Wednesday, December 08, 2004

Optimistic, Sentenced, and Prickly

Jim Hoagland in the Washington Post writes about "subtle signs of change" for the better in the Middle East region. It's a more broadminded, positive look at events than normally found in the mainstream media, even though it's a bit back-handed. Worth reading.

Barry Scheck is on a short list of lawyers I admire. He's done ground-breaking work on development of the evidentiary power of DNA, and through his efforts a number of innocent people have been freed from prison. (My only criticism would be his selling out to participate in the O.J. Simpson defense, but I guess we all need some cash now and then.) In a column in the Washington Post yesterday he wrote:

In my lifetime I have seen hundreds of wrongfully convicted persons freed from prisons and death rows. I hope to see the unjustly imprisoned allowed back into society. At a minimum, we can stop the madness of mandatory minimum sentencing.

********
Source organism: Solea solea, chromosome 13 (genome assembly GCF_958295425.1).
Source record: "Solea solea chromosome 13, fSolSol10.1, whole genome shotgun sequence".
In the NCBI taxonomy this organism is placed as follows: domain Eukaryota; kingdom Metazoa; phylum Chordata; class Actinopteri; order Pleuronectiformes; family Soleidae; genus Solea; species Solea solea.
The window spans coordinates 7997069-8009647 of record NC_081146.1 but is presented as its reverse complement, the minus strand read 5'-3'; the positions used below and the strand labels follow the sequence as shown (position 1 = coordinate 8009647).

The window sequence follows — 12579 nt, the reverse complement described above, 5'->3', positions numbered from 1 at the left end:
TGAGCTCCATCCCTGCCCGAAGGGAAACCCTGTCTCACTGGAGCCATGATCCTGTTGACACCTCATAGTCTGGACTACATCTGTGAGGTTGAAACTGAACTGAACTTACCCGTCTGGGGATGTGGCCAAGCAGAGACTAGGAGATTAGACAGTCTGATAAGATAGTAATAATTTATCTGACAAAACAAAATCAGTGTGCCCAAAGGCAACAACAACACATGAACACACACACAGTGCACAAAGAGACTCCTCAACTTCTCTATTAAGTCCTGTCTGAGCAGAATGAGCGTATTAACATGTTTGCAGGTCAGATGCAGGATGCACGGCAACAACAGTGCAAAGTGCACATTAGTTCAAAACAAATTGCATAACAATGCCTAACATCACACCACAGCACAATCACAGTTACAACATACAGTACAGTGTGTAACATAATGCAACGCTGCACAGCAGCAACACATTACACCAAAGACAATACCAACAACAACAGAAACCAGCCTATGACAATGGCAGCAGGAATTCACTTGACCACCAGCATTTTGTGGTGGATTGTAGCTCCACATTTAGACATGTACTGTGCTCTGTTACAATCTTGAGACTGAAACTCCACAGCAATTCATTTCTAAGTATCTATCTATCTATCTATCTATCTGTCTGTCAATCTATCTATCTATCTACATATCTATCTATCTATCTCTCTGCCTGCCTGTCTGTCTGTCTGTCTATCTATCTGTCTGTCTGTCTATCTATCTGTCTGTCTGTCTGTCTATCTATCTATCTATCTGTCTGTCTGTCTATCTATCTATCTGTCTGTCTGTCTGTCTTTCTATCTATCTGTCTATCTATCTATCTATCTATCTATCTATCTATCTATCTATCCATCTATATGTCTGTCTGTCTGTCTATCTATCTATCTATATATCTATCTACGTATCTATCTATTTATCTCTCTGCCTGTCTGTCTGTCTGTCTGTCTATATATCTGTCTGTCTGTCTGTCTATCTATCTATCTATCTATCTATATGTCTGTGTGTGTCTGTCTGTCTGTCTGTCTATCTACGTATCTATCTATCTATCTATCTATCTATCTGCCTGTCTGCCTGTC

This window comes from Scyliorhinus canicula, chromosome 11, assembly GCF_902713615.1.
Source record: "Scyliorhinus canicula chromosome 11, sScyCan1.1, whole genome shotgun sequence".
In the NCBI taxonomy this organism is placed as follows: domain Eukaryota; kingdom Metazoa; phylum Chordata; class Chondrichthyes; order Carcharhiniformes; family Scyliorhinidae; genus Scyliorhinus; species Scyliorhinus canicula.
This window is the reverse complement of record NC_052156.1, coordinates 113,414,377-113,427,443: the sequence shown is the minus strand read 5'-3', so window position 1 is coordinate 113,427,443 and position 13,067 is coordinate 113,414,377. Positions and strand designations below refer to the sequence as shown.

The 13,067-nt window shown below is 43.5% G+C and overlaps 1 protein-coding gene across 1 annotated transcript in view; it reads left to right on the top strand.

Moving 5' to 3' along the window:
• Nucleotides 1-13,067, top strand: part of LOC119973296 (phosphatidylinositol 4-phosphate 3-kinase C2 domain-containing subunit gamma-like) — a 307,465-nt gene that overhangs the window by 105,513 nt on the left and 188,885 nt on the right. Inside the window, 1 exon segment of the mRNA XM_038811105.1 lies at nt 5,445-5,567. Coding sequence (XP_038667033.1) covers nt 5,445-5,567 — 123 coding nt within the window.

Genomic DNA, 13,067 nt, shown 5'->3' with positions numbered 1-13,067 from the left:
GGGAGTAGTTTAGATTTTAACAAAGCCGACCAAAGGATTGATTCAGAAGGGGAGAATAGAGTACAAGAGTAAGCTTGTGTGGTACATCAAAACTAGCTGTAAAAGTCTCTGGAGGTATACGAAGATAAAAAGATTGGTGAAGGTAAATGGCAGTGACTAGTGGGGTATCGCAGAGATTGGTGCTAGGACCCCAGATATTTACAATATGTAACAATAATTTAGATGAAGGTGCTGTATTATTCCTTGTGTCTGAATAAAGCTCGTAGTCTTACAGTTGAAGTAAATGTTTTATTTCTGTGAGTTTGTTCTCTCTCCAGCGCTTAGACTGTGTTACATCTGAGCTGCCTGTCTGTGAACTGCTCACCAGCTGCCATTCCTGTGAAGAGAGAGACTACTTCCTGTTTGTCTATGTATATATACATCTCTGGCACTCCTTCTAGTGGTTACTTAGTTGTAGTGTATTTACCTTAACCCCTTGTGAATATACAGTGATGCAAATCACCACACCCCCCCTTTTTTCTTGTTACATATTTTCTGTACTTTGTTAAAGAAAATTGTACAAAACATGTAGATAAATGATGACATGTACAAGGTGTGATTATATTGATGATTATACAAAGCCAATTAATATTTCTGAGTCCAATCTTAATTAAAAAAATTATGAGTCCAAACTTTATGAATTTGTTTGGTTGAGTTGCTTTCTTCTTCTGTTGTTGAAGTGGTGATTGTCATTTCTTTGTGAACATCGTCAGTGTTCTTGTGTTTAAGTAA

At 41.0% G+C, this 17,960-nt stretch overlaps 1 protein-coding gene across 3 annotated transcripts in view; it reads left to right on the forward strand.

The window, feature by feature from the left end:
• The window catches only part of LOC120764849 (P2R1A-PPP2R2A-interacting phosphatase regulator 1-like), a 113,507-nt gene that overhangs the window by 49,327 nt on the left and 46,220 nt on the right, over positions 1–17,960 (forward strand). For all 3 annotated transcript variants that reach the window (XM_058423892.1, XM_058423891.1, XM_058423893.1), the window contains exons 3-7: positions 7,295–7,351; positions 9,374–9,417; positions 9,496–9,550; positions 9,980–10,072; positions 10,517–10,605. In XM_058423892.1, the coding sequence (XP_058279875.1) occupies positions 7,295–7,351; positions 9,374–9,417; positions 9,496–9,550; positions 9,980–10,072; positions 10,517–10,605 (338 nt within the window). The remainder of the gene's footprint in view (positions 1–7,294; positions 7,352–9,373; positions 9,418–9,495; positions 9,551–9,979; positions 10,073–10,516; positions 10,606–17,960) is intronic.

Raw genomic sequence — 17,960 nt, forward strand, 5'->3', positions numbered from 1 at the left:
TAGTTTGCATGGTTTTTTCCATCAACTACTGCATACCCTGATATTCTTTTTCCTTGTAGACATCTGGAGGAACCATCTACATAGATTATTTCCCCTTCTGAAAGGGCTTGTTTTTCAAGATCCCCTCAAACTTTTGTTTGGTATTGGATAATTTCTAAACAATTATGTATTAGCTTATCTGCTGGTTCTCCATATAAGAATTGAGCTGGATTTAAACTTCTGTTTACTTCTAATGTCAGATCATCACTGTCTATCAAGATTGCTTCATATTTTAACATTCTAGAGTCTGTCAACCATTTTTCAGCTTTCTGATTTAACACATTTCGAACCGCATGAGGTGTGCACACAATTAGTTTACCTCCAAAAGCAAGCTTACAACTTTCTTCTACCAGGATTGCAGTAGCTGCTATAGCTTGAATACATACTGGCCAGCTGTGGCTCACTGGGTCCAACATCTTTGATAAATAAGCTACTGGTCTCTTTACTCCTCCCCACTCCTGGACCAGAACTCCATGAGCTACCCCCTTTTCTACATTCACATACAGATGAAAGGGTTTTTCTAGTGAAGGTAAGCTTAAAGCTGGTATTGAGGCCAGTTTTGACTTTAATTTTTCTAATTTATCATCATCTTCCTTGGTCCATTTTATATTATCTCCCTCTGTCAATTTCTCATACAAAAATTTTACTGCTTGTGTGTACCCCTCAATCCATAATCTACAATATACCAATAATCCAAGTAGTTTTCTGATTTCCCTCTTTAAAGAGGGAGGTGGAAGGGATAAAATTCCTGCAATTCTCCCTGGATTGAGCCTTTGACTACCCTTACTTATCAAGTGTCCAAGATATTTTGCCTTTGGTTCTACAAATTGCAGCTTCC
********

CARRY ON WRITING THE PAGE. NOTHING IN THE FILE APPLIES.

He makes a strong case that federal minimum sentencing rules need to be changed. In addition, his work has had a major impact on my thinking about the death penalty, discussed in an earlier post.

Dennis Prager's column in the Washington Times today looks at the prickliness of liberals. He says, "...a major defining characteristic of modern-day liberalism is the ease with which liberals take offense personally and/or on behalf of others." I've noticed this, too, and it seems to have intensified in the last couple of years. Maybe it's a reaction to so many electoral loses, or maybe it's just in the nature of leftist thinking to be intolerant of criticism and dissent.


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